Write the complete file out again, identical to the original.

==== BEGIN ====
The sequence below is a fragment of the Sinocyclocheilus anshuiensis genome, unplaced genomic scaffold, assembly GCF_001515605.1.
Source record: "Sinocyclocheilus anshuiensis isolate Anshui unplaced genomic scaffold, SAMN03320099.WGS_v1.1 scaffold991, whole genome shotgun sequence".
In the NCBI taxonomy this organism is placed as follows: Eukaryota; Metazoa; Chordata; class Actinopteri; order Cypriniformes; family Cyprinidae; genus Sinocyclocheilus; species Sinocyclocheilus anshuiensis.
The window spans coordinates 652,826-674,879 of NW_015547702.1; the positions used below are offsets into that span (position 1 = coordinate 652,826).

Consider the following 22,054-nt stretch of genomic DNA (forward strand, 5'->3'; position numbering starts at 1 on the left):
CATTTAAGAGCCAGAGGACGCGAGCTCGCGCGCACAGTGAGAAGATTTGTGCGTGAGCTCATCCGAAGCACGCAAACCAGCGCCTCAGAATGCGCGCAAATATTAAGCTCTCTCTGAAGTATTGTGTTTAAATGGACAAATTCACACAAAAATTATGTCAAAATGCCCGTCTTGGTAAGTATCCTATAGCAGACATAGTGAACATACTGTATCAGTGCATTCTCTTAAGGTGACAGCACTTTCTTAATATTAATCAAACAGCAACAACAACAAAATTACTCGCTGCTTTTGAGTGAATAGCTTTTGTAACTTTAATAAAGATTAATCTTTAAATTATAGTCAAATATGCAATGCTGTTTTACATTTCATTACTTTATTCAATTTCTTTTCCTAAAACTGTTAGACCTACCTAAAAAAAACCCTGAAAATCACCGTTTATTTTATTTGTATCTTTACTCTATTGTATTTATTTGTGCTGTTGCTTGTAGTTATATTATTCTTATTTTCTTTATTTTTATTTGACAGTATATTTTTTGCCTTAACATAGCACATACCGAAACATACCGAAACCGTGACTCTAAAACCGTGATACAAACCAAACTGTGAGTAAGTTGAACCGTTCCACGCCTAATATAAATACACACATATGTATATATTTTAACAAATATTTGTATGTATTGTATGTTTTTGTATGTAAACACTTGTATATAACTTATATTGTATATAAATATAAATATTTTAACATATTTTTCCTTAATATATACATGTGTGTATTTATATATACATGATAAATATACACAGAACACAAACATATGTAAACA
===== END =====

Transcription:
The sequence below is a fragment of the Sinocyclocheilus anshuiensis genome, unplaced genomic scaffold, assembly GCF_001515605.1.
Source record: "Sinocyclocheilus anshuiensis isolate Anshui unplaced genomic scaffold, SAMN03320099.WGS_v1.1 scaffold991, whole genome shotgun sequence".
In the NCBI taxonomy this organism is placed as follows: Eukaryota; Metazoa; Chordata; class Actinopteri; order Cypriniformes; family Cyprinidae; genus Sinocyclocheilus; species Sinocyclocheilus anshuiensis.
The window spans coordinates 652,826-674,879 of NW_015547702.1; the positions used below are offsets into that span (position 1 = coordinate 652,826).

Consider the following 22,054-nt stretch of genomic DNA (forward strand, 5'->3'; position numbering starts at 1 on the left):
CATTTAAGAGCCAGAGGACGCGAGCTCGCGCGCACAGTGAGAAGATTTGTGCGTGAGCTCATCCGAAGCACGCAAACCAGCGCCTCAGAATGCGCGCAAATATTAAGCTCTCTCTGAAGTATTGTGTTTAAATGGACAAATTCACACAAAAATTATGTCAAAATGCCCGTCTTGGTAAGTATCCTATAGCAGACATAGTGAACATACTGTATCAGTGCATTCTCTTAAGGTGACAGCACTTTCTTAATATTAATCAAACAGCAACAACAACAAAATTACTCGCTGCTTTTGAGTGAATAGCTTTTGTAACTTTAATAAAGATTAATCTTTAAATTATAGTCAAATATGCAATGCTGTTTTACATTTCATTACTTTATTCAATTTCTTTTCCTAAAACTGTTAGACCTACCTAAAAAAAACCCTGAAAATCACCGTTTATTTTATTTGTATCTTTACTCTATTGTATTTATTTGTGCTGTTGCTTGTAGTTATATTATTCTTATTTTCTTTATTTTTATTTGACAGTATATTTTTTGCCTTAACATAGCACATACCGAAACATACCGAAACCGTGACTCTAAAACCGTGATACAAACCAAACTGTGAGTAAGTTGAACCGTTCCACGCCTAATATAAATACACACATATGTATATATTTTAACAAATATTTGTATGTATTGTATGTTTTTGTATGTAAACACTTGTATATAACTTATATTGTATATAAATATAAATATTTTAACATATTTTTCCTTAATATATACATGTGTGTATTTATATATACATGATAAATATACACAGAACACAAACATATGTAAACA